Key Features of the Council’s Seven New Education Bills: June 2013

Fair Student Funding and School-Based Budgeting Act of 2013

  • Proposes changes to the supplemental local funds (weights) provided through the Uniform Per Student Funding Formula (UPSFF) for students in specific categories.
    • Would provide additional funding starting in the 2014-2015 school year based on the number of low-income students (those eligible for free and reduced meals) and high school students in schools with a graduation rate of less than 75 percent in the last school year.
    • Would provide another weight starting in the 2016-2017 school year based on the number of 11th and 12th grade students who are participating in a career and technical education program.
    • The bill does not specify the level of the new weights, leaving them to be determined.
    • Would require DC Public Schools to allocate at least 80 percent of its local funds directly to individual school budgets.
    • Starting in the 2015-2016 school year, DCPS school principals would have more control of their budgets, while being expected to meet standards set by the Chancellor.
      • Principals would report how their proposed budget will boost student achievement and address student needs and meet the Chancellor’s standards.
      • Principals would be evaluated annually based on implementation of budget, including whether or not it improved student achievement.
      • Chancellor would make all school budgets public and available online.
      • Would not allow any DCPS school to see more than a 5 percent loss in local funds from previous fiscal year due to application of DCPS’ school funding formula. This does not include enrollment losses incurred because of school closing/consolidation or removal of grade levels.
      • Starting in the 2015-2016 school year, all DC high school students who qualify for free and reduced meals would have public transportation costs fully subsidized.

Comprehensive Planning and Utilization of School Facilities Act of 2013

  • Calls for an annual review of school facilities and establishes a process for “surplus” DCPS properties no longer needed for classroom, instruction, swing space or administrative purposes.
  • On October 1st of every year, starting in 2014, the Chancellor would be required to submit an “Educational Facilities Plan” to the Mayor and Council. The plan would cover DCPS facilities needs for the next 5 years and offer recommendations on whether or not surplus properties are needed in the near future.
  • The Department of General Services (DGS) would determine which DCPS properties are considered surplus and keep a list of such properties online, updated annually within 75 days of the release of the Educational Facilities Plan.
  • Would declare the following 12 DCPS properties as surplus:  Ferebee-Hope ES; Gibbs ES; Hamilton Center; Kenilworth ES; Langston ES; Mamie D. Lee School; Marshall ES; Ron Brown MS; Shaed EC; Wilkinson ES; Winston EC; Young ES.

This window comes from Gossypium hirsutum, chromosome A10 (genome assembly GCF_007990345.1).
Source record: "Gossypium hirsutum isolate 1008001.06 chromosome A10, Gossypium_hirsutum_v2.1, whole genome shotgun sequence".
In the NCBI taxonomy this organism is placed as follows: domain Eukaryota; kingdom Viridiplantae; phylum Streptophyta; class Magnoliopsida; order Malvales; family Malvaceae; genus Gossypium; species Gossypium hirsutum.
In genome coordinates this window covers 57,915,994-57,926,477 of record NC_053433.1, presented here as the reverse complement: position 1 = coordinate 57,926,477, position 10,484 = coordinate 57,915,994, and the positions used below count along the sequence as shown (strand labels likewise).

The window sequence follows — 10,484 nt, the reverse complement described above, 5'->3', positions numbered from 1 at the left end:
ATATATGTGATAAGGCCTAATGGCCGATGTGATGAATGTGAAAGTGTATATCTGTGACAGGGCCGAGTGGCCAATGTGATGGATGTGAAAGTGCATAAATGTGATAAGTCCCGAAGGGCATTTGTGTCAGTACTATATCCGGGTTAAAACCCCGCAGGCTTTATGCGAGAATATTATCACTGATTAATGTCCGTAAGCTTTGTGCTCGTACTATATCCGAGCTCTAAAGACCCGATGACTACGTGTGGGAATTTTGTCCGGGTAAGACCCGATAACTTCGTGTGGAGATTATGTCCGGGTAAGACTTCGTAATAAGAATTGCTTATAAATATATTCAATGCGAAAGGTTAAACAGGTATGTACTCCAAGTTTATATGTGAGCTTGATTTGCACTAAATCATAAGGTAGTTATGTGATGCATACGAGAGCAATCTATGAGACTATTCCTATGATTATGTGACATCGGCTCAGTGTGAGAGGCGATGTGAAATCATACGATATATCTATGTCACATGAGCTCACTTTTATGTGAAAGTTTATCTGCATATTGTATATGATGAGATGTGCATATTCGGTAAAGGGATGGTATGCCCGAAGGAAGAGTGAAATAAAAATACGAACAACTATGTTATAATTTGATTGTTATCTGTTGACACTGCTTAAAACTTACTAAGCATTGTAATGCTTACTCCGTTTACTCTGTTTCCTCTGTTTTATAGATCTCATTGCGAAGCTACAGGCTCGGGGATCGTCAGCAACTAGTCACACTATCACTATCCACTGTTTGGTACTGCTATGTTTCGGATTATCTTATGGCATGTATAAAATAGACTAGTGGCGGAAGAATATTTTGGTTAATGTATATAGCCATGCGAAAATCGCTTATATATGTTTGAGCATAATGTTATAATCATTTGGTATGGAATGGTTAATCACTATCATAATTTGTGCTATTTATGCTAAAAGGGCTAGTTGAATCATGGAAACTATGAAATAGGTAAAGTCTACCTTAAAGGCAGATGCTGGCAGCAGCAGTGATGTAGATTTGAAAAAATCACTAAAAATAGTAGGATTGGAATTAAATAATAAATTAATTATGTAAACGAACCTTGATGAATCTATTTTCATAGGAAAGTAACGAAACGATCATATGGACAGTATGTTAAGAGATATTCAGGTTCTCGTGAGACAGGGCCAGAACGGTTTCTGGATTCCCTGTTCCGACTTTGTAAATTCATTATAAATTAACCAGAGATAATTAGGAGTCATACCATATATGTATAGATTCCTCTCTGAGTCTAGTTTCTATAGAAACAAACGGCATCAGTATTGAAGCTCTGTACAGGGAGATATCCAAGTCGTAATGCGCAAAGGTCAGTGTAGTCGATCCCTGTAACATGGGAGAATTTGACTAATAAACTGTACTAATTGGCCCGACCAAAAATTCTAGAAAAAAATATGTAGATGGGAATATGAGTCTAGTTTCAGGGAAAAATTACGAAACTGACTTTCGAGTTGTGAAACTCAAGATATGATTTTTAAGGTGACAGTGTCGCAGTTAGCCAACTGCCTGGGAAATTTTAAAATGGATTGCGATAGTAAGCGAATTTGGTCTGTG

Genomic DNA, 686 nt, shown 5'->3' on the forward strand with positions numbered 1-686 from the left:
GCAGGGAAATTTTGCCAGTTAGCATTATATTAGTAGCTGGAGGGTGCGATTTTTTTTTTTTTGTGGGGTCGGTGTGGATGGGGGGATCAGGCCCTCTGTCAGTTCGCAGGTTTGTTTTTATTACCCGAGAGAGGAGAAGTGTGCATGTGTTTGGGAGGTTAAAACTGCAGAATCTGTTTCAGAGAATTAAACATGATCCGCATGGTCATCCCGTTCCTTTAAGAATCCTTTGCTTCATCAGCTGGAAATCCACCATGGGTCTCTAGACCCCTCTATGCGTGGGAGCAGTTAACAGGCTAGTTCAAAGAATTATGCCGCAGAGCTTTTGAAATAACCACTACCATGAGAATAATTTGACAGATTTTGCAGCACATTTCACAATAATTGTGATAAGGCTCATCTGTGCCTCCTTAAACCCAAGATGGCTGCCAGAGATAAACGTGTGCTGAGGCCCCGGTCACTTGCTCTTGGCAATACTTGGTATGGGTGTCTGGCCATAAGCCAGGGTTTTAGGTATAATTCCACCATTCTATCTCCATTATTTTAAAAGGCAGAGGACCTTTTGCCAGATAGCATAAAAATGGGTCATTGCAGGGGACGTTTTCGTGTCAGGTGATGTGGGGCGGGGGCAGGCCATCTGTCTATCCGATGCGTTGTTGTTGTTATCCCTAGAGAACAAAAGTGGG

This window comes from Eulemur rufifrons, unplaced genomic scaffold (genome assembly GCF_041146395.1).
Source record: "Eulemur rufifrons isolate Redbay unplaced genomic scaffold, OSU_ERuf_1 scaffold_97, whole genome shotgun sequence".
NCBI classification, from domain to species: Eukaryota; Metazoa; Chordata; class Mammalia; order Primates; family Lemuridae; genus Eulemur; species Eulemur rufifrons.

• Would offer the right of first offer of surplus school facilities to specific entities, including public charter schools that are “high-performing and financially sound” and those that have been approved to open a new charter school.
  • Would empower the Public Charter School Board (PCSB) to sue the District on behalf of a public charter school if the District does not comply with the first-offer requirement.

Individual School Accountability Act of 2013

  • Would require the Office of the State Superintendent of Education (OSSE) to establish a performance framework and benchmarks, by January 1, 2015, to assess local schools.
  • Would require OSSE to publicize results of previous school year’s evaluations by October 1st, starting in 2016. Schools that do not meet performance framework criteria would be deemed “underperforming” by OSSE.
  • If a DCPS school is underperforming for 2 years in a row, the Chancellor would have two choices:
    • Create a turnaround plan for the school. This plan, developed with the help of a stakeholder group, would include actions such as the reallocation of the school budget, additional funding, requiring all school staff and leadership to reapply for their positions, expansion of the school day or year, and expanded curriculum.
    • Designate the school as a “DCPS Innovation School.” An Innovation School would be funded the same way as other DCPS schools, but would be able to receive additional private/public funds, partner with private organizations, and establish its own curriculum, budget, and staffing policies. It would be exempt of provisions of a collective bargaining agreement if a majority of unionized school employees agree. It would also be exempt from certain local regulations.

To read the full summary, click here.


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